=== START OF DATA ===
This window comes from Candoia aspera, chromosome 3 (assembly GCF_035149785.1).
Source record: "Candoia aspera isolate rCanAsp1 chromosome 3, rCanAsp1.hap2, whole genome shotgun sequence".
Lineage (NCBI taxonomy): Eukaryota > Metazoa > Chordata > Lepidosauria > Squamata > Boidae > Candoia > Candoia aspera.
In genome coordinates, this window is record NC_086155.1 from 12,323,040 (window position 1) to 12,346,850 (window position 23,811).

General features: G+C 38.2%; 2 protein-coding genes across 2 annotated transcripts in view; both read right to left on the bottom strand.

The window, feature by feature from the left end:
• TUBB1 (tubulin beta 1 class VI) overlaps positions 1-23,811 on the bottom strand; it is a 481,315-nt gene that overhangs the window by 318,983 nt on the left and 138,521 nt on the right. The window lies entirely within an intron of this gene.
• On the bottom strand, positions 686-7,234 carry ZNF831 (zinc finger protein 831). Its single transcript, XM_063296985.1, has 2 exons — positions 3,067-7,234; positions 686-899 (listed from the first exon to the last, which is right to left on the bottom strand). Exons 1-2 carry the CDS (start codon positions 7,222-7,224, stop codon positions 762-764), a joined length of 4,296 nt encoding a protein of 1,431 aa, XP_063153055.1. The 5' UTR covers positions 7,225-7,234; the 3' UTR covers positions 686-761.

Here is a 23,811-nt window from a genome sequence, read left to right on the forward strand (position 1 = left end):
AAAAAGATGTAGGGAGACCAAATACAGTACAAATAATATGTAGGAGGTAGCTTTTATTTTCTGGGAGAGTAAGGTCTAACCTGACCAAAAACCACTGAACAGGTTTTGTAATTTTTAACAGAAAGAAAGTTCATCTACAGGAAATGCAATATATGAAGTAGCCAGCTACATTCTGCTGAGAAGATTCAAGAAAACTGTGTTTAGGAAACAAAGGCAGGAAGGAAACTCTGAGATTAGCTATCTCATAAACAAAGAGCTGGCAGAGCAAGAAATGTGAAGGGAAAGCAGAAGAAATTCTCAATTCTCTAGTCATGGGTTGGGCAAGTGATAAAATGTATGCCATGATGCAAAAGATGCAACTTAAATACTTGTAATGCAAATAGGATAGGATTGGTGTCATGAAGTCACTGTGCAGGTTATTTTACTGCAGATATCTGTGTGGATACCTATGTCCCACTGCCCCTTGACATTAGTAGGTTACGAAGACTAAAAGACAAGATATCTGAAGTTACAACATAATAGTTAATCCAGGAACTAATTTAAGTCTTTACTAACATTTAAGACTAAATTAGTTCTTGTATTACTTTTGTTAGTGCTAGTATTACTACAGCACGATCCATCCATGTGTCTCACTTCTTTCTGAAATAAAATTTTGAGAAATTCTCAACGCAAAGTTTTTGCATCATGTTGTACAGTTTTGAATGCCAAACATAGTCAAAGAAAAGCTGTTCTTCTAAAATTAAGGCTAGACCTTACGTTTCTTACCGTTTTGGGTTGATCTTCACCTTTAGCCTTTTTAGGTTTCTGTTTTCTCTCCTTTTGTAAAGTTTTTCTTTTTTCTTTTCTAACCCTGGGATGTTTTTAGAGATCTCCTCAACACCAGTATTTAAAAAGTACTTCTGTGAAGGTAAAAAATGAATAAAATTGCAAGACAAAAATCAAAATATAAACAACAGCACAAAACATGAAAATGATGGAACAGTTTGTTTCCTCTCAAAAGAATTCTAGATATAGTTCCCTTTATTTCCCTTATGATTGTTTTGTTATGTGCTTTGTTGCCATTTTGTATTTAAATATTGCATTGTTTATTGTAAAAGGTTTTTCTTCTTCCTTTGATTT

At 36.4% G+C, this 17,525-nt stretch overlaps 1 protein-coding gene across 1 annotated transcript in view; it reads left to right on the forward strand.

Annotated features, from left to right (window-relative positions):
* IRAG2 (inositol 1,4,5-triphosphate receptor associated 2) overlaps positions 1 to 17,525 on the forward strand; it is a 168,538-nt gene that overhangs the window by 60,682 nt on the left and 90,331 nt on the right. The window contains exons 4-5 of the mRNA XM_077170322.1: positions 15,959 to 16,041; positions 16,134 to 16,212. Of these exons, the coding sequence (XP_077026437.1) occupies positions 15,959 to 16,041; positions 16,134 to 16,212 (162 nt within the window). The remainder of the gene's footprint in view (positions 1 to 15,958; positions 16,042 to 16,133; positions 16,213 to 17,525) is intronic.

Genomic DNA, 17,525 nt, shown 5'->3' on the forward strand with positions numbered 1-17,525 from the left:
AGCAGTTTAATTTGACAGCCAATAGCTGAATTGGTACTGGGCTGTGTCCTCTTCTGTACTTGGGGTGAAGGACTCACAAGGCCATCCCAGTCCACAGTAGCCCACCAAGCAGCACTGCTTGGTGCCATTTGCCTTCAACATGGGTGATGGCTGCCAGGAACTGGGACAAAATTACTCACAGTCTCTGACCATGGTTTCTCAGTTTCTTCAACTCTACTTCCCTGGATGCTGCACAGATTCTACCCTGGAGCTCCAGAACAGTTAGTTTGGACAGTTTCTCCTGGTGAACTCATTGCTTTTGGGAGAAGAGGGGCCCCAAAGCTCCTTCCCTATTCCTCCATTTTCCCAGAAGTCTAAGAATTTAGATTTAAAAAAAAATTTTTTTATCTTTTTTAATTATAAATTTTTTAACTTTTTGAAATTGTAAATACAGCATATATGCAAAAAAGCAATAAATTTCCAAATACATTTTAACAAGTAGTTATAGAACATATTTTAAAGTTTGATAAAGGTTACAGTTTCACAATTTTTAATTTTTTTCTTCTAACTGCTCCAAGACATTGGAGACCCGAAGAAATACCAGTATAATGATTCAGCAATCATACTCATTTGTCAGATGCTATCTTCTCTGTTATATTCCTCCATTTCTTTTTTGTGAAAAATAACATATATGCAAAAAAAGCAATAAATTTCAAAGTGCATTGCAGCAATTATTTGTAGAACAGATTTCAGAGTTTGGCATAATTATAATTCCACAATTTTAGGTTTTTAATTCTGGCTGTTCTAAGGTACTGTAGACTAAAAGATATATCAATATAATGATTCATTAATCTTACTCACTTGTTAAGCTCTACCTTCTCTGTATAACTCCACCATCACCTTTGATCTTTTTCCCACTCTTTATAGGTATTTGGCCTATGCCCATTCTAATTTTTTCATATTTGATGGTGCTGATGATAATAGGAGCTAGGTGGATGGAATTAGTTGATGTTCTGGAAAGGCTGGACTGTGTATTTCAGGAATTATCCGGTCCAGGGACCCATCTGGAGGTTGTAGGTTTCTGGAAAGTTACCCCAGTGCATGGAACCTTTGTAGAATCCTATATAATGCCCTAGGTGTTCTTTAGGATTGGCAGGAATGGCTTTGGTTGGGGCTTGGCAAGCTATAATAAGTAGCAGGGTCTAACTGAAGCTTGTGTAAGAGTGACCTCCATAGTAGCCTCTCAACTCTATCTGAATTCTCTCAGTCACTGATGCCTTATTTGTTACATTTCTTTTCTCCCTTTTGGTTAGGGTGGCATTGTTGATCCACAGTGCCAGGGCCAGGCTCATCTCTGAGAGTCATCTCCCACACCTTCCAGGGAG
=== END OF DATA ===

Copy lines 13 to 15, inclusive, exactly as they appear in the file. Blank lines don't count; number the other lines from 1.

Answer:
* IRAG2 (inositol 1,4,5-triphosphate receptor associated 2) overlaps positions 1 to 17,525 on the forward strand; it is a 168,538-nt gene that overhangs the window by 60,682 nt on the left and 90,331 nt on the right. The window contains exons 4-5 of the mRNA XM_077170322.1: positions 15,959 to 16,041; positions 16,134 to 16,212. Of these exons, the coding sequence (XP_077026437.1) occupies positions 15,959 to 16,041; positions 16,134 to 16,212 (162 nt within the window). The remainder of the gene's footprint in view (positions 1 to 15,958; positions 16,042 to 16,133; positions 16,213 to 17,525) is intronic.

Genomic DNA, 17,525 nt, shown 5'->3' on the forward strand with positions numbered 1-17,525 from the left:
AGCAGTTTAATTTGACAGCCAATAGCTGAATTGGTACTGGGCTGTGTCCTCTTCTGTACTTGGGGTGAAGGACTCACAAGGCCATCCCAGTCCACAGTAGCCCACCAAGCAGCACTGCTTGGTGCCATTTGCCTTCAACATGGGTGATGGCTGCCAGGAACTGGGACAAAATTACTCACAGTCTCTGACCATGGTTTCTCAGTTTCTTCAACTCTACTTCCCTGGATGCTGCACAGATTCTACCCTGGAGCTCCAGAACAGTTAGTTTGGACAGTTTCTCCTGGTGAACTCATTGCTTTTGGGAGAAGAGGGGCCCCAAAGCTCCTTCCCTATTCCTCCATTTTCCCAGAAGTCTAAGAATTTAGATTTAAAAAAAAATTTTTTTATCTTTTTTAATTATAAATTTTTTAACTTTTTGAAATTGTAAATACAGCATATATGCAAAAAAGCAATAAATTTCCAAATACATTTTAACAAGTAGTTATAGAACATATTTTAAAGTTTGATAAAGGTTACAGTTTCACAATTTTTAATTTTTTTCTTCTAACTGCTCCAAGACATTGGAGACCCGAAGAAATACCAGTATAATGATTCAGCAATCATACTCATTTGTCAGATGCTATCTTCTCTGTTATATTCCTCCATTTCTTTTTTGTGAAAAATAACATATATGCAAAAAAAGCAATAAATTTCAAAGTGCATTGCAGCAATTATTTGTAGAACAGATTTCAGAGTTTGGCATAATTATAATTCCACAATTTTAGGTTTTTAATTCTGGCTGTTCTAAGGTACTGTAGACTAAAAGATATATCAATATAATGATTCATTAATCTTACTCACTTGTTAAGCTCTACCTTCTCTGTATAACTCCACCATCACCTTTGATCTTTTTCCCACTCTTTATAGGTATTTGGCCTATGCCCATTCTAATTTTTTCATATTTGATGGTGCTGATGATAATAGGAGCTAGGTGGATGGAATTAGTTGATGTTCTGGAAAGGCTGGACTGTGTATTTCAGGAATTATCCGGTCCAGGGACCCATCTGGAGGTTGTAGGTTTCTGGAAAGTTACCCCAGTGCATGGAACCTTTGTAGAATCCTATATAATGCCCTAGGTGTTCTTTAGGATTGGCAGGAATGGCTTTGGTTGGGGCTTGGCAAGCTATAATAAGTAGCAGGGTCTAACTGAAGCTTGTGTAAGAGTGACCTCCATAGTAGCCTCTCAACTCTATCTGAATTCTCTCAGTCACTGATGCCTTATTTGTTACATTTCTTTTCTCCCTTTTGGTTAGGGTGGCATTGTTGATCCACAGTGCCAGGGCCAGGCTCATCTCTGAGAGTCATCTCCCACACCTTCCAGGGAG